To assess the effects of surgical versus conservative interventions for treating ACL injuries.
We searched the Cochrane Bone, Joint and Muscle Trauma Group Specialised Register (18 January 2016), the Cochrane Central Register of Controlled Trials (2016, Issue 1), MEDLINE (1946 to January Week 1 2016), MEDLINE In-Process & Other Non-Indexed Citations (18 January 2016), EMBASE (1974 to 15 January 2016), trial registers (February 2016) and reference lists.
We included randomised controlled trials that compared the use of surgical and conservative interventions in participants with an ACL rupture. We included any trial that evaluated surgery for ACL reconstruction using any method of reconstruction, type of reconstruction technique, graft fixation or type of graft.
Three review authors independently screened all titles and abstracts for potentially eligible studies, for which we then obtained full-text reports. Two authors then independently confirmed eligibility, extracted data and assessed the risk of bias using the Cochrane 'Risk of bias' tool. We used the GRADE approach to assess the overall quality of the evidence.
We identified one study in which 141 young, active adults with acute ACL injury were randomised to either ACL reconstruction followed by structured rehabilitation (results reported for 62 participants) or conservative treatment comprising structured rehabilitation alone (results reported for 59 participants). Built into the study design was a formal option for subsequent (delayed) ACL reconstruction in the conservative treatment group, if the participant requested surgery and met pre-specified criteria.
This study was deemed at low risk of selection and reporting biases, at high risk of performance and detection biases because of the lack of blinding and at unclear risk of attrition bias because of an imbalance in the post-randomisation exclusions. According to GRADE methodology, the overall quality of the evidence was low across different outcomes.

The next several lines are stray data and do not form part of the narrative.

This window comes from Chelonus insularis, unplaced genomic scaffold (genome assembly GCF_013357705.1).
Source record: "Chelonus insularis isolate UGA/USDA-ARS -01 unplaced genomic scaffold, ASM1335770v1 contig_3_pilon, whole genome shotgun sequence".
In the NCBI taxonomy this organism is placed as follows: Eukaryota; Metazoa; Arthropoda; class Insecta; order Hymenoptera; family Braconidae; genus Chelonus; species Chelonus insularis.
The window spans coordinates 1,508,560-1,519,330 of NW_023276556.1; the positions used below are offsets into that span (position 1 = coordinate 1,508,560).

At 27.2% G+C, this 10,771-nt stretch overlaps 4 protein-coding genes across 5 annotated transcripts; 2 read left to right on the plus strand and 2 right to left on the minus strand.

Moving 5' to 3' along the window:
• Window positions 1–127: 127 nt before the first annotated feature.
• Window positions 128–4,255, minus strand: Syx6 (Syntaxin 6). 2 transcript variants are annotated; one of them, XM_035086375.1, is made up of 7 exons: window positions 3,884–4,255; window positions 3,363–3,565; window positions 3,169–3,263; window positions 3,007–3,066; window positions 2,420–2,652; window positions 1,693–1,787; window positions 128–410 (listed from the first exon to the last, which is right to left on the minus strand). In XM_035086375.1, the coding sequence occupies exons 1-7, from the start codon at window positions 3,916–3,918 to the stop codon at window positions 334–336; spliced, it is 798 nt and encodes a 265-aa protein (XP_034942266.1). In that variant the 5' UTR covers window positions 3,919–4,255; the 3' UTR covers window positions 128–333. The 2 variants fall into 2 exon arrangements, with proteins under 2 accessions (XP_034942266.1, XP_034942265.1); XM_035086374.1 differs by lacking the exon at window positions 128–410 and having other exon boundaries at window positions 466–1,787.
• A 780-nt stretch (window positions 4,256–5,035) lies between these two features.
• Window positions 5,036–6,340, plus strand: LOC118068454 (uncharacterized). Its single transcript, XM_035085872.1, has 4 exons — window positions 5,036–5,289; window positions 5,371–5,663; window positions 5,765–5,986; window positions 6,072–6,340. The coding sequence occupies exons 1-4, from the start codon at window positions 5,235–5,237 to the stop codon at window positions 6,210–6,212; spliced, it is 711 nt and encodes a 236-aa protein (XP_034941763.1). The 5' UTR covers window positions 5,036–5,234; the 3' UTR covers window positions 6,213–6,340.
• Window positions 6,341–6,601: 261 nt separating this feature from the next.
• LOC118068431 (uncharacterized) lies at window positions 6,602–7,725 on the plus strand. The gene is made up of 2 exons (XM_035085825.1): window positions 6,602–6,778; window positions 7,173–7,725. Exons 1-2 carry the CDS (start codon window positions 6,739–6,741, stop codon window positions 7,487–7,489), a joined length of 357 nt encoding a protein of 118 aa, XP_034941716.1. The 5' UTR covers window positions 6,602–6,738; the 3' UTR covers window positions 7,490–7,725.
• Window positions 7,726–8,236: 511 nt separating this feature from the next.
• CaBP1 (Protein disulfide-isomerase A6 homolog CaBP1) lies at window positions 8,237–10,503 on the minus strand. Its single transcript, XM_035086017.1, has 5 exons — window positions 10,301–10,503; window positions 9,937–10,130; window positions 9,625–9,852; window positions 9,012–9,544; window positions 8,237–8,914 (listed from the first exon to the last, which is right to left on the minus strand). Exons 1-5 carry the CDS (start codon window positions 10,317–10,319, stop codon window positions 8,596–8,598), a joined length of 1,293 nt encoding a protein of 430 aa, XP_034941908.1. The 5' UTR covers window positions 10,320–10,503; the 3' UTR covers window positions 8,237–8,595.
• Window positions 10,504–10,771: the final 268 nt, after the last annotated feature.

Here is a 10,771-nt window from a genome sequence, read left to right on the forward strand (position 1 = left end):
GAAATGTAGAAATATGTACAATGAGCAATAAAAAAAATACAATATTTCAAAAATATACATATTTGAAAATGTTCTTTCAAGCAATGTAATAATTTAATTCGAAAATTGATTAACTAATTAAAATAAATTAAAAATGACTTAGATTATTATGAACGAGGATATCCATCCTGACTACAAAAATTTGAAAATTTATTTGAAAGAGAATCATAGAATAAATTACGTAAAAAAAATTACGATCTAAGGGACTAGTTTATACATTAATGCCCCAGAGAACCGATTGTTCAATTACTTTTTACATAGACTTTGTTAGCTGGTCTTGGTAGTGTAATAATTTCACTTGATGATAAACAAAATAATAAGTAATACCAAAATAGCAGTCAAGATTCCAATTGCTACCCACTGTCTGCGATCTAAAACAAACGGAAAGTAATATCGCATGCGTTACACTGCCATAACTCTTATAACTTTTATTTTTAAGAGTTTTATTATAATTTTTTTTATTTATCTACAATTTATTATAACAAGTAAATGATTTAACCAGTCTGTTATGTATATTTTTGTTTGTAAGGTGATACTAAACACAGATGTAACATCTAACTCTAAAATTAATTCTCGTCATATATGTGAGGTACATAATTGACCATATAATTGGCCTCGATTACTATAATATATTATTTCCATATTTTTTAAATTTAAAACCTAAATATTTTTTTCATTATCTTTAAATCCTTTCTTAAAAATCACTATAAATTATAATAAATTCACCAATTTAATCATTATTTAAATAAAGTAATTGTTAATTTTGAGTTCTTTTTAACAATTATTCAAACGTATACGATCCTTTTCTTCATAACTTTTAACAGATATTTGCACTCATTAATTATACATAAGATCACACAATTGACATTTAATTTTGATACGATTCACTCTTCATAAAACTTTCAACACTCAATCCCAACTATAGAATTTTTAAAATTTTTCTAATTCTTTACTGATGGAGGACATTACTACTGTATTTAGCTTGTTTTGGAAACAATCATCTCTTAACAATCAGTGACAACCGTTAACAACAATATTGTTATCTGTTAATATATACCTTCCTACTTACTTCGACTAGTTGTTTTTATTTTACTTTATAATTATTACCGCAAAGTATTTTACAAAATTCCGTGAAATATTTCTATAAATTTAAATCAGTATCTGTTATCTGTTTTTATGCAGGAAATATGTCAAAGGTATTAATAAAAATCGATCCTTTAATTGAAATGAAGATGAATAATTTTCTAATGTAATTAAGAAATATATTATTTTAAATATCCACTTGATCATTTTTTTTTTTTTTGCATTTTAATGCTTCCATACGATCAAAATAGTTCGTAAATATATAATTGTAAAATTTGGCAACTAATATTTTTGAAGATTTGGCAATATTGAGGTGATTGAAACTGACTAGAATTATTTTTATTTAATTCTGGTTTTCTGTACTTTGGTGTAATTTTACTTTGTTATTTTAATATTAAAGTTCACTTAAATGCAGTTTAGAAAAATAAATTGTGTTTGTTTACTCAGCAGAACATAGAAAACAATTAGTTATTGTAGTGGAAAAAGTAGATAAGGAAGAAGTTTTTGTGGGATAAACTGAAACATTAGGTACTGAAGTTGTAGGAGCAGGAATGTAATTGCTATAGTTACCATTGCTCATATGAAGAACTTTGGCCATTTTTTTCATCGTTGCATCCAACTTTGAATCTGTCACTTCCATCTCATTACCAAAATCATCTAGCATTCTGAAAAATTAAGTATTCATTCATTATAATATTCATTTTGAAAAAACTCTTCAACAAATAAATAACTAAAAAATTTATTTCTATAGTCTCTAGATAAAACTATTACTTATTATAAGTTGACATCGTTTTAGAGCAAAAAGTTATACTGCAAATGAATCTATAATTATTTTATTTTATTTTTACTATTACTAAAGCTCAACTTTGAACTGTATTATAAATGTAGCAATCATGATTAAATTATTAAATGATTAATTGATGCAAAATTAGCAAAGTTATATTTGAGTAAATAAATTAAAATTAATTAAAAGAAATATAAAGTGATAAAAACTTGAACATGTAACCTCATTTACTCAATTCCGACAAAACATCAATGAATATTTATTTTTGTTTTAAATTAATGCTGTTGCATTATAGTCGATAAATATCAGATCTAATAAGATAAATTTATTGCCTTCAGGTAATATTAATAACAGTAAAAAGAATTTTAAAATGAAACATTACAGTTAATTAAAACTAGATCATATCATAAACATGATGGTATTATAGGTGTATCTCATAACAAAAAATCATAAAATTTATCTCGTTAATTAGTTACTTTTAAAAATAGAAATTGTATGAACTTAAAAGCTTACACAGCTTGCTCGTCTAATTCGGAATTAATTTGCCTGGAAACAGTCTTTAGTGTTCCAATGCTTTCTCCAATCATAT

This study identified no difference in subjective knee score (measured using the average score on four of the five sub-scales of the KOOS score (range from 0 (extreme symptoms) to 100 (no symptoms)) between ACL reconstruction and conservative treatment at two years (difference in KOOS-4 change from baseline scores: MD -0.20, 95% confidence interval (CI) -6.78 to 6.38; N = 121 participants; low-quality evidence), or at five years (difference in KOOS-4 final scores: MD -2.0, 95% CI -8.27 to 4.27; N = 120 participants; low-quality evidence). The total number of participants incurring one or more complications in each group was not reported; serious events reported in the surgery group were predominantly surgery-related, while those in conservative treatment group were predominantly knee instability. There were also incomplete data for total participants with treatment failure, including subsequent surgery. In the surgical group at two years, there was low-quality evidence of far fewer ACL-related treatment failures, when defined as either graft rupture or subsequent ACL reconstruction. This result is dominated by the uptake by 39% (23/59) of the participants in the conservative treatment group of ACL reconstruction for knee instability at two years and by 51% (30/59) of the participants at five years. There was low-quality evidence of little difference between the two groups in participants who had undergone meniscal surgery at anytime up to five years. There was low-quality evidence of no clinically important between-group differences in SF-36 physical component scores at two years. There was low-quality evidence of a higher return to the same or greater level of sport activity at two years in the ACL reconstruction group, but the wide 95% CI also included the potential for a higher return in the conservative treatment group. Based on an illustrative return to sport activities of 382 per 1000 conservatively treated patients, this amounts to an extra 84 returns per 1000 ACL-reconstruction patients (95% CI 84 fewer to 348 more). There was very low-quality evidence of a higher incidence of radiographically-detected osteoarthritis in the surgery group (19/58 (35%) versus 10/55 (18%)).